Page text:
gabriel hoefle, August 7, 2011 9:27 PM

I don't agree, but I understand and defend your opinion.

I don't agree , but I understand and defend and will share your opinion with others, and they can make up their own minds. What I do beleive is that truth is seldom black or white,,, usually all shades of grey have to be considered. Shalom !

(7) MESA, July 17, 2011 11:57 PM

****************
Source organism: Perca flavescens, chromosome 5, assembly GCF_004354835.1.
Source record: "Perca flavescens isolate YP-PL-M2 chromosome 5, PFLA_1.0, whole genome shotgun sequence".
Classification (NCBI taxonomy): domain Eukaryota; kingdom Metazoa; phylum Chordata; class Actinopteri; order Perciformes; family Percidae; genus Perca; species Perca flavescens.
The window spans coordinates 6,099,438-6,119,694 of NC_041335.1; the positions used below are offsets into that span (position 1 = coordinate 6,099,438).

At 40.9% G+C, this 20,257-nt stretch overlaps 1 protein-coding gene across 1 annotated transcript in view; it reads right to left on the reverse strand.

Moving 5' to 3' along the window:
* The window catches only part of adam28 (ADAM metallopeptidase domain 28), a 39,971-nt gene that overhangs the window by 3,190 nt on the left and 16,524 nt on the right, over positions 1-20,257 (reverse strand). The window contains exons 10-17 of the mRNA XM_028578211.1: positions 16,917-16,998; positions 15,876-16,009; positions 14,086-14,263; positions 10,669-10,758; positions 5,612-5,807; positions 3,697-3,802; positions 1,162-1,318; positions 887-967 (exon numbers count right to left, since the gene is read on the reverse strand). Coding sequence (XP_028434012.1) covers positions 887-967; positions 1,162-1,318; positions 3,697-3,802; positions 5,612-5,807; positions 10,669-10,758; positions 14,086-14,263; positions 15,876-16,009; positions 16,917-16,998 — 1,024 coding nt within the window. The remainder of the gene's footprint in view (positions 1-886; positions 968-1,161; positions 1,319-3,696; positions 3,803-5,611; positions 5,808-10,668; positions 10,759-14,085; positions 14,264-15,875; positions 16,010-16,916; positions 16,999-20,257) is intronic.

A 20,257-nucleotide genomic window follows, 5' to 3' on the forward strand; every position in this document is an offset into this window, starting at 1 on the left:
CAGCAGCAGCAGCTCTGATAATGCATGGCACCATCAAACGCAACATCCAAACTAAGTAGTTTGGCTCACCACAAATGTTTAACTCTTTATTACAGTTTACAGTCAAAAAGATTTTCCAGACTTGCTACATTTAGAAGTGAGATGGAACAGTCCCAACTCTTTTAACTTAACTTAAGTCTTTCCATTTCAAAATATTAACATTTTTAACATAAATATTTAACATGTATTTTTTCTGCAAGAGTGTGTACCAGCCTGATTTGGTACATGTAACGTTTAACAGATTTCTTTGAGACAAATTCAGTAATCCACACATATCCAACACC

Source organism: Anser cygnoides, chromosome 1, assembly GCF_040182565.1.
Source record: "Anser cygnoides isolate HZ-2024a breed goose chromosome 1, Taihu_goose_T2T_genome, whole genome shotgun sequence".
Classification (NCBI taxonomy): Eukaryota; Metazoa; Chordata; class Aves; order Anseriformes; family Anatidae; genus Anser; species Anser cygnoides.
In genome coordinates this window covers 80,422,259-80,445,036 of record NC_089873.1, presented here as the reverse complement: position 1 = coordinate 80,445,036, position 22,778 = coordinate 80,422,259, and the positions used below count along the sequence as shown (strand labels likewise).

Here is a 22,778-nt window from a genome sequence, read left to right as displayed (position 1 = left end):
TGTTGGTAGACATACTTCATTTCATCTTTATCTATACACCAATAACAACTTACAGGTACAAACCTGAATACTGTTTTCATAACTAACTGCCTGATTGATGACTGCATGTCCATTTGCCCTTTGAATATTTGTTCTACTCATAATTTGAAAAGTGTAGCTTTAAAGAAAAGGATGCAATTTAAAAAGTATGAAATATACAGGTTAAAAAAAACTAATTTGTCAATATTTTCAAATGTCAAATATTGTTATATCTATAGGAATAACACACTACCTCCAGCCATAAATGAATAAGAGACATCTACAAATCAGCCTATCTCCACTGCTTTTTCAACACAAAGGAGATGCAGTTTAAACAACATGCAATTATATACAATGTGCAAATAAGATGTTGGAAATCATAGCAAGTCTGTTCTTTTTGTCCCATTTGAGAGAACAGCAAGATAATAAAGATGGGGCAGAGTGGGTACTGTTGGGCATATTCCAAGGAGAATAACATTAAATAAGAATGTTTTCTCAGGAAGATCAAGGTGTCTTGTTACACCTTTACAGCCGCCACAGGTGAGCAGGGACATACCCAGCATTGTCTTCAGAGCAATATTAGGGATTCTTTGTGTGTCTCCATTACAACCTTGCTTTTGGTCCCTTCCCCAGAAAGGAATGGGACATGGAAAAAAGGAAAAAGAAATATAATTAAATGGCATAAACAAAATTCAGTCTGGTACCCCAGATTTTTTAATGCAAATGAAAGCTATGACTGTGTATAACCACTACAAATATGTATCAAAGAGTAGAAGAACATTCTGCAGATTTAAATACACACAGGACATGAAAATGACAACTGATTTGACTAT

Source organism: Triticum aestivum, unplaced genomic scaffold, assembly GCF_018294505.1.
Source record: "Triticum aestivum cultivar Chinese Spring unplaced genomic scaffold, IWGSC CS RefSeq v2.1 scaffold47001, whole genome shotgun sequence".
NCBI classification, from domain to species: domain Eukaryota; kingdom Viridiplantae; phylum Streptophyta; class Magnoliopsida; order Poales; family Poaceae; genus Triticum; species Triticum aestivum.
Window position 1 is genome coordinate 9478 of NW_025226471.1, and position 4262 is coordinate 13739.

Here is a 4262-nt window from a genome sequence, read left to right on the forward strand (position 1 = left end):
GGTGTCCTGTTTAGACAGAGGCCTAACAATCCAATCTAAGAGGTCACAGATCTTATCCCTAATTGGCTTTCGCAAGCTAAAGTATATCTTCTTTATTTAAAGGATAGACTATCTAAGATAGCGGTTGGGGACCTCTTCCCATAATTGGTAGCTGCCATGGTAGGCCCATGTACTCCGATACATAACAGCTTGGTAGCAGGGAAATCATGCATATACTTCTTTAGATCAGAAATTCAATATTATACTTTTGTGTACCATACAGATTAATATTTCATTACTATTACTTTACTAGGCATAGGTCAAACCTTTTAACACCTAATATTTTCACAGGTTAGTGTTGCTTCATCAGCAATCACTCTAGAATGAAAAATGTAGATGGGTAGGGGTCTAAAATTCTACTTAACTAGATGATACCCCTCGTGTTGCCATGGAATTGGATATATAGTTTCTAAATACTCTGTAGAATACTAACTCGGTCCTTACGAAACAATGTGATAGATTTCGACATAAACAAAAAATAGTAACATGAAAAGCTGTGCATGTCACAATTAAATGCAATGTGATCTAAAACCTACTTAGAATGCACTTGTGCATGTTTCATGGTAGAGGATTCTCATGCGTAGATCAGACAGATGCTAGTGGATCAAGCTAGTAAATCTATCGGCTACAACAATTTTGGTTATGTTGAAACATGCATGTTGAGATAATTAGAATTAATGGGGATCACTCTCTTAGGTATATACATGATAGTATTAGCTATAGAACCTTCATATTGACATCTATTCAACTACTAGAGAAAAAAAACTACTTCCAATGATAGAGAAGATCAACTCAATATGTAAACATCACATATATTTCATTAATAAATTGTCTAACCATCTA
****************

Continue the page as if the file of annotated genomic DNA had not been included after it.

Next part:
When Suri Feldman went missing in 1994, so many fellow Jews volunteered to help search, help the family, and daven for her, and it was a Kiddush Hashem. B"H, she was found alive and reasonably unharmed. When Josh Bender went missing in 1998, again there were so many fellow Jews who helped. At YU and Stern, we had tehillim groups that were packed to the rafters. Even though his story ended tragically, it was still a Kiddush Hashem. And now, when Leiby Kletsky went missing, fellow Jews came together to help. And we all cried for him and his family. Only we Jews can carry on like this over someone we didn't even know. Mi K'Amcha Yisrael.